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The Equifax Data Breach: What Can I Do to Protect Myself?

You may have read that hackers broke into the database of Equifax, one of the largest credit-reporting agencies in the United States. The hackers stole personal information tied to 143 million people.  They accessed people’s names, social security numbers, dates of birth, addresses and driver’s license numbers. 

They also stole credit card numbers for about 209,000 people and dispute documents with personal identifying information for about 182,000 people. 

If you have a credit card, then there’s a significant probability that identity thieves now have your social security number and address.  So, there is no reason to think that data is not for sale to criminals who can use it to open new lines of credit or file phony tax refund requests in peoples’ names.

The company first waited over a month before releasing this news, then sent people to a website to find out if they were affected.  The company compounded its public relations nightmare by including language stating that signing in to the website waived any right to join a class action suit against the company. This would limit or eliminate any compensation should their identities be stolen and financial harm come to them.

The negative publicity forced Equifax to delete the waiver. You can sign into the web page, http://www.trustedidpremier.com/eligibility/eligibility

to find out if you were affected. 

So, what can you do? 

There are several actions you can take to protect yourself.

1.   To contain the potential for damage, the U.S. Federal Trade Commission recommends that you take several steps immediately.  First, under federal law you’re allowed to request a free copy of your credit report once a year from each of the three credit reporting agencies: Equifax, Experian, and TransUnion—at http://www.annualcreditreport.com.  You can do this every 122 days by rotating among the agencies.  Look for suspicious accounts or activity that you don’t recognize—such as someone trying to open a new credit card or apply for a loan in your name.  If you do see something, visit

http://www.identitytheft.gov/databreach to find out how to mitigate the damage.

2.   Then monitor all of your financial statements.  Please pay even more attention to the daily transactions on your credit card, bank and investment accounts.  The credit report can’t tell you about money stolen from these accounts.  If you haven’t already, please turn this into a habit.  In most cases, theft happens over time, starting with small amounts stolen from across your accounts.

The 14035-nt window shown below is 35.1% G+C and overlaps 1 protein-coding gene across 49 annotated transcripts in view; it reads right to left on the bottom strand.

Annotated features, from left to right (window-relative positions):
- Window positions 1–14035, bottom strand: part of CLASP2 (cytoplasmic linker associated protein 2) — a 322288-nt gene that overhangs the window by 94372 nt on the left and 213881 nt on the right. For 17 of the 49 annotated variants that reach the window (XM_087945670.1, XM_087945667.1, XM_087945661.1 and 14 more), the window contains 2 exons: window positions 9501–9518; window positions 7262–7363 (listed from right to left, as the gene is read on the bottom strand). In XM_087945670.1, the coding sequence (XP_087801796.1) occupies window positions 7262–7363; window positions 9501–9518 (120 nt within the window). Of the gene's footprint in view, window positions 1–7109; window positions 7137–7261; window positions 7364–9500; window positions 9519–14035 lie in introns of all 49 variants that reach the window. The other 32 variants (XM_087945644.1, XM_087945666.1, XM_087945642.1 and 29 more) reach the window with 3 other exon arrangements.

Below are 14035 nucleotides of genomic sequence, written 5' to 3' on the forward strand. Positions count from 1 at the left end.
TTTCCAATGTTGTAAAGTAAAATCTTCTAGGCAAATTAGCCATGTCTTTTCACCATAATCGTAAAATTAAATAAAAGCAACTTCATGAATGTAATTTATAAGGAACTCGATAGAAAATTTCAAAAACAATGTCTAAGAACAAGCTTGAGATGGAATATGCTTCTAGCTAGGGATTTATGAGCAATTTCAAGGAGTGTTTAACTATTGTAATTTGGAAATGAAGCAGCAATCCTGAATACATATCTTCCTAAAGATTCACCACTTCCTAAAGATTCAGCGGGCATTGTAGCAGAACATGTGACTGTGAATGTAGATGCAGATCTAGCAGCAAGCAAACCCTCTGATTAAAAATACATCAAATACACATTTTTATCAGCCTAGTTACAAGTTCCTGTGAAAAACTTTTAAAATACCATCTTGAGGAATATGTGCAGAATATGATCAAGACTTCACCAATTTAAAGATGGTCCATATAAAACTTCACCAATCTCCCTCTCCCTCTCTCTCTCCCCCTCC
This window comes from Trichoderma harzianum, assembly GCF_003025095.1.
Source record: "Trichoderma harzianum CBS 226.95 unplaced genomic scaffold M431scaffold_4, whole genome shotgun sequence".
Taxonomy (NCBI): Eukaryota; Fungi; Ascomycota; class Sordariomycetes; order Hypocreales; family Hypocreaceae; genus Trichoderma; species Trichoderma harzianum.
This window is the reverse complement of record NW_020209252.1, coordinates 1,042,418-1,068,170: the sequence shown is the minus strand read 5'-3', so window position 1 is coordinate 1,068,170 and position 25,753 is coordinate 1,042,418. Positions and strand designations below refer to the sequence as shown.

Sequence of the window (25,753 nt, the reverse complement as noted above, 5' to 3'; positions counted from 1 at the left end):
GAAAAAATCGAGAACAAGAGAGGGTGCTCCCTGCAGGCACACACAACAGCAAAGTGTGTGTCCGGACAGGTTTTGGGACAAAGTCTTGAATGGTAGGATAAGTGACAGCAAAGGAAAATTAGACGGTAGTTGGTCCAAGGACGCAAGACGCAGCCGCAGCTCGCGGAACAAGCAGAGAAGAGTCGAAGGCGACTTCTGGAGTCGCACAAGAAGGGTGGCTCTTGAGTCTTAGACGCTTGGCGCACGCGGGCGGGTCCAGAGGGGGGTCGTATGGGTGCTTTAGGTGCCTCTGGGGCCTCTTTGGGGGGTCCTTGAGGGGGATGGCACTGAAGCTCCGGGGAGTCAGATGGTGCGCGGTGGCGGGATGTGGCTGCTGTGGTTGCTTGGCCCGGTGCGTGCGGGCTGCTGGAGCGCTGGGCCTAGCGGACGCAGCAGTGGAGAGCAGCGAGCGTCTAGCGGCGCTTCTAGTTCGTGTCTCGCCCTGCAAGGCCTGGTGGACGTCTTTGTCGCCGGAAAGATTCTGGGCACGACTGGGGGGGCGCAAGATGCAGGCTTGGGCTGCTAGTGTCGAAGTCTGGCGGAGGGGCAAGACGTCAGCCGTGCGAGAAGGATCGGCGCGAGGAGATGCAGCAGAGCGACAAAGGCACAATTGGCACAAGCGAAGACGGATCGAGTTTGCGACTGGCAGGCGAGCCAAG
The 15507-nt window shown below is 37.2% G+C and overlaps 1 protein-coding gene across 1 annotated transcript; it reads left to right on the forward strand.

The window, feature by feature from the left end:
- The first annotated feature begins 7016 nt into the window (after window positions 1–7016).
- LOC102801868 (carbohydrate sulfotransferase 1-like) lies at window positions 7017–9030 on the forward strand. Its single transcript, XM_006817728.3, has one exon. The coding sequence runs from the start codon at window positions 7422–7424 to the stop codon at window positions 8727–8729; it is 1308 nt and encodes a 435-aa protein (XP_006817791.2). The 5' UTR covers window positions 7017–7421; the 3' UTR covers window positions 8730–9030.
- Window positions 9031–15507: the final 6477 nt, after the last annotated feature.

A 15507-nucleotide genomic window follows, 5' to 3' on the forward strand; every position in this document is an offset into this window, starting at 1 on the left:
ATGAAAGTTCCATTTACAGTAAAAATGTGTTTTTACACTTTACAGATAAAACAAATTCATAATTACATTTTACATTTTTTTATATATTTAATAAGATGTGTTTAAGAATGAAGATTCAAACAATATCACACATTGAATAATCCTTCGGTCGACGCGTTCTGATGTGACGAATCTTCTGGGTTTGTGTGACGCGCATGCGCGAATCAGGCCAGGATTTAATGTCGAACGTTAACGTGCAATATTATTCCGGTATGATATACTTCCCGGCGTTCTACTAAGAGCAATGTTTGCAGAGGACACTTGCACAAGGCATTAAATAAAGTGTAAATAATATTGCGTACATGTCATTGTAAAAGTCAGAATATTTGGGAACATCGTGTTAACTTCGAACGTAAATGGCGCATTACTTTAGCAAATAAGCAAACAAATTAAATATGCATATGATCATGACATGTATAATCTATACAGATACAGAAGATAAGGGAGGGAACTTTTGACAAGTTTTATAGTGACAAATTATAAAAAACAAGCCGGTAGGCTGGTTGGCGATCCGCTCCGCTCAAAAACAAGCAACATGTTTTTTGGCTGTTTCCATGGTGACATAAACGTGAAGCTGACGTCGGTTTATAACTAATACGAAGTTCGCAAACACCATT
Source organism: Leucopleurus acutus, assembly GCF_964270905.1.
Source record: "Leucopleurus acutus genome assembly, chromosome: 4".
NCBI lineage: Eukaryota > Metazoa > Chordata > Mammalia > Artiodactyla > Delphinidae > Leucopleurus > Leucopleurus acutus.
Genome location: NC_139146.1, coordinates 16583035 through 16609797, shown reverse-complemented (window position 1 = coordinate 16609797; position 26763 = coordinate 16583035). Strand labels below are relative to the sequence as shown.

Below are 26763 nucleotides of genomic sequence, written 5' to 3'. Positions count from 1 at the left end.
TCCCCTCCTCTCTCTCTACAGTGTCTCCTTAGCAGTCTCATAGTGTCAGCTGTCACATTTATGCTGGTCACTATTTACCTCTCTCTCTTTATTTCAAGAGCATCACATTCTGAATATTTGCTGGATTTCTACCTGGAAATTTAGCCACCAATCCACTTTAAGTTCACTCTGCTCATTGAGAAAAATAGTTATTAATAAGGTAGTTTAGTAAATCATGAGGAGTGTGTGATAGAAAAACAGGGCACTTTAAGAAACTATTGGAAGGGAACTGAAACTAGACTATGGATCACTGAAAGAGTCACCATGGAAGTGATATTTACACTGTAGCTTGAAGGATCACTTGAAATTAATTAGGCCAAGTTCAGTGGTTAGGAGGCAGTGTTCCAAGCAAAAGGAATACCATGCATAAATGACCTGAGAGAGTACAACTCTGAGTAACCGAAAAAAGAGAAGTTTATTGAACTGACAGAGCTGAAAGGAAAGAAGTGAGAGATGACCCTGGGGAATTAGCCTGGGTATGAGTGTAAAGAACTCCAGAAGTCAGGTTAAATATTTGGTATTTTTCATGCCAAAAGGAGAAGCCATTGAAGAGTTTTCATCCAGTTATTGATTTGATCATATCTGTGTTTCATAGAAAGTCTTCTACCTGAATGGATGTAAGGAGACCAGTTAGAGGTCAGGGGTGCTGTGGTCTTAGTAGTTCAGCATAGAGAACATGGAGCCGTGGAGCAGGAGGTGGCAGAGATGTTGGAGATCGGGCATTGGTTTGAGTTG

Please note that we monitor the accounts that we manage for you, and will report to you any suspicious activity. 

3.   Place fraud alert on your accounts with all the major credit bureaus.  You can put in a fraud alert for free, by contacting one of the credit agencies, which is required to notify the other two.  This will warn creditors that you may be an identity theft victim, and they should verify that anyone seeking credit in your name is really you.  The fraud alert will last for 90 days and can be renewed.

4.   And, possibly most importantly, put a freeze on new credit applications in your name.  A freeze blocks anyone from accessing your credit reports without your permission.  This can usually be done online, and each bureau will provide a unique personal identification number (don’t lose it) that you can use to “thaw” your credit file in the event that you need to apply for new lines of credit sometime in the future.  Another advantage: each credit inquiry from a creditor has the potential to lower your credit score, so a freeze helps to protect your score from scammers who file inquiries.

Fees to freeze your account vary by state, but commonly range from $0 to $15 per bureau.  You can sometimes get this service for free if you supply a copy of a police report (which you can file and obtain online) or affidavit stating that you believe you are likely to be the victim of identity theft. 

5.   Many Americans have opted to sign up for a credit monitoring service, which won’t prevent fraud from happening, but will alert you when your personal information is being used or requested.  In most cases, there is a cost involved, but Credit Karma, http://www.creditkarma.com  is one of the better free ones (of course, “free” means you get ads). Equifax is offering a free year of credit monitoring through its TrustedID Premier service, whether or not you’ve been affected by the hack.  It includes identity theft insurance, and it will also scan the Internet for use of your Social Security number—assuming you trust Equifax with this information after the breach.

Lifelock charges a fee, and provides useful services.  http://www.lifelock.com.

6.   There’s one last way you can protect yourself.  ID thieves like to intercept offers of new credit sent via postal mail.  If you don’t want to receive prescreened offers of credit and insurance, you have two choices: You can opt out of receiving them for five years by calling toll-free 1-888-5-OPT-OUT (1-888-567-8688) or visiting http://www.optoutprescreen.com.

Or you can opt out permanently online at http://www.optoutprescreen.com. To complete your request, you must return a signed Permanent Opt-Out Election form, which will be provided after you initiate your online request.

As always, please feel free to contact us with any questions.